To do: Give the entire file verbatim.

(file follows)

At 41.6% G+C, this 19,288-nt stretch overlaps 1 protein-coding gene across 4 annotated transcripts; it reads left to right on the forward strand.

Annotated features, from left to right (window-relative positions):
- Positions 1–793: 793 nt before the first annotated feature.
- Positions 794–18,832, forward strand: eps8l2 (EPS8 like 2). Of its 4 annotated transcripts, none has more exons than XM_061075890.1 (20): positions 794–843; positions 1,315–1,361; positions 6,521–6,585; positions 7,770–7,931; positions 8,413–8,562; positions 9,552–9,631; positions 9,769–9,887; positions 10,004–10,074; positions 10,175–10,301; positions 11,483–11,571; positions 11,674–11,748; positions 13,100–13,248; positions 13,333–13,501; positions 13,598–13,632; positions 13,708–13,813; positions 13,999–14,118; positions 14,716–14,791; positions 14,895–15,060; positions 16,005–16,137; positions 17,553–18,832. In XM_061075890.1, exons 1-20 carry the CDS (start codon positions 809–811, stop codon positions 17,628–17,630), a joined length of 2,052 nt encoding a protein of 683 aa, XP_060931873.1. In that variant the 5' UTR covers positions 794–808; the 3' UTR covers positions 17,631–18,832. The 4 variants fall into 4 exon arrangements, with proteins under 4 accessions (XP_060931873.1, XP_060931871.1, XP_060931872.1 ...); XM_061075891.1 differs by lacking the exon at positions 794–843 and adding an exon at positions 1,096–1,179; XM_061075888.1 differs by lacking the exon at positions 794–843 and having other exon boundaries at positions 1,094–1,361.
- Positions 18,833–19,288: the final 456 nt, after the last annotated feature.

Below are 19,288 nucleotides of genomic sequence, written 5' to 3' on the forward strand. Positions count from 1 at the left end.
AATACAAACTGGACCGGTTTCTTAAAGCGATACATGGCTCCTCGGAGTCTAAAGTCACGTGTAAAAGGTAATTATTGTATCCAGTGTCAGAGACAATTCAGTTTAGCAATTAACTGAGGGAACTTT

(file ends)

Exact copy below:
At 41.6% G+C, this 19,288-nt stretch overlaps 1 protein-coding gene across 4 annotated transcripts; it reads left to right on the forward strand.

Annotated features, from left to right (window-relative positions):
- Positions 1–793: 793 nt before the first annotated feature.
- Positions 794–18,832, forward strand: eps8l2 (EPS8 like 2). Of its 4 annotated transcripts, none has more exons than XM_061075890.1 (20): positions 794–843; positions 1,315–1,361; positions 6,521–6,585; positions 7,770–7,931; positions 8,413–8,562; positions 9,552–9,631; positions 9,769–9,887; positions 10,004–10,074; positions 10,175–10,301; positions 11,483–11,571; positions 11,674–11,748; positions 13,100–13,248; positions 13,333–13,501; positions 13,598–13,632; positions 13,708–13,813; positions 13,999–14,118; positions 14,716–14,791; positions 14,895–15,060; positions 16,005–16,137; positions 17,553–18,832. In XM_061075890.1, exons 1-20 carry the CDS (start codon positions 809–811, stop codon positions 17,628–17,630), a joined length of 2,052 nt encoding a protein of 683 aa, XP_060931873.1. In that variant the 5' UTR covers positions 794–808; the 3' UTR covers positions 17,631–18,832. The 4 variants fall into 4 exon arrangements, with proteins under 4 accessions (XP_060931873.1, XP_060931871.1, XP_060931872.1 ...); XM_061075891.1 differs by lacking the exon at positions 794–843 and adding an exon at positions 1,096–1,179; XM_061075888.1 differs by lacking the exon at positions 794–843 and having other exon boundaries at positions 1,094–1,361.
- Positions 18,833–19,288: the final 456 nt, after the last annotated feature.

Below are 19,288 nucleotides of genomic sequence, written 5' to 3' on the forward strand. Positions count from 1 at the left end.
AATACAAACTGGACCGGTTTCTTAAAGCGATACATGGCTCCTCGGAGTCTAAAGTCACGTGTAAAAGGTAATTATTGTATCCAGTGTCAGAGACAATTCAGTTTAGCAATTAACTGAGGGAACTTT